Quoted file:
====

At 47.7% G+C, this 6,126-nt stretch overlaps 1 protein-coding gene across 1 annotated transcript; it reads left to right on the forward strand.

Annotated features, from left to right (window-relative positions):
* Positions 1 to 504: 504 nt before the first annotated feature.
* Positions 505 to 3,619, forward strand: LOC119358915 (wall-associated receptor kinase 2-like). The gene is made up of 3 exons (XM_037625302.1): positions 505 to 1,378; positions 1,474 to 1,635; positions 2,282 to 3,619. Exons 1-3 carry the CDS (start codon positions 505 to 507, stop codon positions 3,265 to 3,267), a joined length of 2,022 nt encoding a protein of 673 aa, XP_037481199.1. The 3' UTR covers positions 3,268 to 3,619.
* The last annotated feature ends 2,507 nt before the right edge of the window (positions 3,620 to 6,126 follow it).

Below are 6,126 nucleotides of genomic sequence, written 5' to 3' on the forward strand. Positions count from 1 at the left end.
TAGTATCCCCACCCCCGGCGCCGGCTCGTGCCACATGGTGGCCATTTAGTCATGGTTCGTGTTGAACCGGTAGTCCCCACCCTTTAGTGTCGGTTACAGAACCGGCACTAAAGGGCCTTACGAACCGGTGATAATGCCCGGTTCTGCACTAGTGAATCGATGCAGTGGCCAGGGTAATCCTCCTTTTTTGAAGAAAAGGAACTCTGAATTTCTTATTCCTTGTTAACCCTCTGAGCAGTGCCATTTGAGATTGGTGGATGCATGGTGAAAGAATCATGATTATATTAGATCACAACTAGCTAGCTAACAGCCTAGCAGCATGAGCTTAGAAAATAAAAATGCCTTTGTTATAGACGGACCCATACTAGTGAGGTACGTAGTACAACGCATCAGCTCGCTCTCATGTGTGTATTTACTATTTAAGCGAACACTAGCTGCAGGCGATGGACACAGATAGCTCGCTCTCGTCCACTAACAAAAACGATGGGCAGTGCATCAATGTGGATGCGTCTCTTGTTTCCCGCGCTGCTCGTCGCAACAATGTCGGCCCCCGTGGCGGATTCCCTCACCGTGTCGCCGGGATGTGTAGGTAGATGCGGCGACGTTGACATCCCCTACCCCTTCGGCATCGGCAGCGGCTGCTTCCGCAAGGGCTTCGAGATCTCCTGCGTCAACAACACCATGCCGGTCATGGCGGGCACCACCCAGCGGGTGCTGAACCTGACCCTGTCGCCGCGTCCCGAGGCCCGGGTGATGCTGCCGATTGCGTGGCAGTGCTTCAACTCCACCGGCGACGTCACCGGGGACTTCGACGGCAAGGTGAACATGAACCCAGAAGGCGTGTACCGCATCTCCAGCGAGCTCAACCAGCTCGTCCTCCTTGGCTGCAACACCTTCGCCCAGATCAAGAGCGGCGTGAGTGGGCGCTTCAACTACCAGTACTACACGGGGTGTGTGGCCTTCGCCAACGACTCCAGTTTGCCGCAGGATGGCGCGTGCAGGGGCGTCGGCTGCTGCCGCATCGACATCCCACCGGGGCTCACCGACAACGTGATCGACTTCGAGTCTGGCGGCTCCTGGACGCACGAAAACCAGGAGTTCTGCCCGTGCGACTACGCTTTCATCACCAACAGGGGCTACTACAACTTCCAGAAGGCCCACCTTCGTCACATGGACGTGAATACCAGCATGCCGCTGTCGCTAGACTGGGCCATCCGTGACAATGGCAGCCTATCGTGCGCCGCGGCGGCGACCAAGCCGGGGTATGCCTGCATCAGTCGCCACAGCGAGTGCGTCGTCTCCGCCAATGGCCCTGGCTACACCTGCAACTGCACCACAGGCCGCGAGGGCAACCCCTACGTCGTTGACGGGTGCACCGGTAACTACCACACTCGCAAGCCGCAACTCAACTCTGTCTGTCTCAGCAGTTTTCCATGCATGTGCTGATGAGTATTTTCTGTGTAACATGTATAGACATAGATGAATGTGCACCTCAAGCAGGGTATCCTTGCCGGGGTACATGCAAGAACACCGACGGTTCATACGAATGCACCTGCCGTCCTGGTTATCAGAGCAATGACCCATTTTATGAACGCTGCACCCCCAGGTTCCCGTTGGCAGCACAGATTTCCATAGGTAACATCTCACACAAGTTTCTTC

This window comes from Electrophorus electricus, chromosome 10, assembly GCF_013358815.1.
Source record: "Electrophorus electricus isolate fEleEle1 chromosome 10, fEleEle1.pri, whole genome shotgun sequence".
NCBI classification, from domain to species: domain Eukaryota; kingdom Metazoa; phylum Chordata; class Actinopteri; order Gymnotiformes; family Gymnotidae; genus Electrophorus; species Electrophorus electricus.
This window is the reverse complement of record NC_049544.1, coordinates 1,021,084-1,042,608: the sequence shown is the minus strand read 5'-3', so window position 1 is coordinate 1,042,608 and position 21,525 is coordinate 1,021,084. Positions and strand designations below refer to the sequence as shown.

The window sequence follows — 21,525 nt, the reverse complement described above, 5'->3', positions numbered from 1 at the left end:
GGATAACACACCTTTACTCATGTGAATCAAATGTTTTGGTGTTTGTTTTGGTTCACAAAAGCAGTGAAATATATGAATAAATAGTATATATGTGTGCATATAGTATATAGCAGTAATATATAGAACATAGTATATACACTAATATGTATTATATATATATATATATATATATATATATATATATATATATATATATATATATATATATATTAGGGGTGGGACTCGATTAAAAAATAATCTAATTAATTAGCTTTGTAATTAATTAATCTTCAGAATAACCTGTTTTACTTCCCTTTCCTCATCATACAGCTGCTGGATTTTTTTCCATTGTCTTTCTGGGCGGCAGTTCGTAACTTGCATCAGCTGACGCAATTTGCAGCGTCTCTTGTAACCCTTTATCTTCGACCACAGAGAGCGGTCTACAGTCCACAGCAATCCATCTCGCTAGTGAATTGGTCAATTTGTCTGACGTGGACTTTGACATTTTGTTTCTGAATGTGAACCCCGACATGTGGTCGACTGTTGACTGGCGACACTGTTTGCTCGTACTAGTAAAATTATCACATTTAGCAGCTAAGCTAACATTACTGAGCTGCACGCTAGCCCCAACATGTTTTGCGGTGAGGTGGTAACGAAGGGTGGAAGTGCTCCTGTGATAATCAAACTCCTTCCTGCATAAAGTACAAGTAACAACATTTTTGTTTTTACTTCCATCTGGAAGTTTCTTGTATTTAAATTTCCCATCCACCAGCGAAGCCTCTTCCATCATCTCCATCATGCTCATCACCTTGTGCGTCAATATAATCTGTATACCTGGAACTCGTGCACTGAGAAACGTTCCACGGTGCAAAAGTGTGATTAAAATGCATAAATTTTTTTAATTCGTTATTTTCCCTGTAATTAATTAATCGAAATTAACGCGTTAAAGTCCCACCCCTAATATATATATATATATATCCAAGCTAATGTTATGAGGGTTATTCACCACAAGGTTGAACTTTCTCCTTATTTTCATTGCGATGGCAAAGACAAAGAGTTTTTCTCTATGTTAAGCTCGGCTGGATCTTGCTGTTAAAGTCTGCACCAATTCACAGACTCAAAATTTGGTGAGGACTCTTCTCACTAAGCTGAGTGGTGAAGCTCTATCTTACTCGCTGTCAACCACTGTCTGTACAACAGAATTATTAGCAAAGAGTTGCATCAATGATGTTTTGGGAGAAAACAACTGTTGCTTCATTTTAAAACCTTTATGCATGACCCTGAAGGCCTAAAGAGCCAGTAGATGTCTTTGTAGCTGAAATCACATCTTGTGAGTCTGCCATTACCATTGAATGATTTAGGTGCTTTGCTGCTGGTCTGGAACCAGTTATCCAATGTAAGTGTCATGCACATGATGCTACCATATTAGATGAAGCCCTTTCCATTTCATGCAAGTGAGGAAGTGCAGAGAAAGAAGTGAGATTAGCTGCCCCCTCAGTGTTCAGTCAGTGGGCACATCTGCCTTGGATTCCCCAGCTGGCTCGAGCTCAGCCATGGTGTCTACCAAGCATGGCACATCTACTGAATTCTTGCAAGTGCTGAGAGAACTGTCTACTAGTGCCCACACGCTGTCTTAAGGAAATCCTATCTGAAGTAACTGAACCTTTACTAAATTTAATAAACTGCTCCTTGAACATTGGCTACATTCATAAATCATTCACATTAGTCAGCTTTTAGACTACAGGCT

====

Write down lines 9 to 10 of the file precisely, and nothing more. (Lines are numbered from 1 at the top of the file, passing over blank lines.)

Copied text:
Source record: "Electrophorus electricus isolate fEleEle1 chromosome 10, fEleEle1.pri, whole genome shotgun sequence".
NCBI classification, from domain to species: domain Eukaryota; kingdom Metazoa; phylum Chordata; class Actinopteri; order Gymnotiformes; family Gymnotidae; genus Electrophorus; species Electrophorus electricus.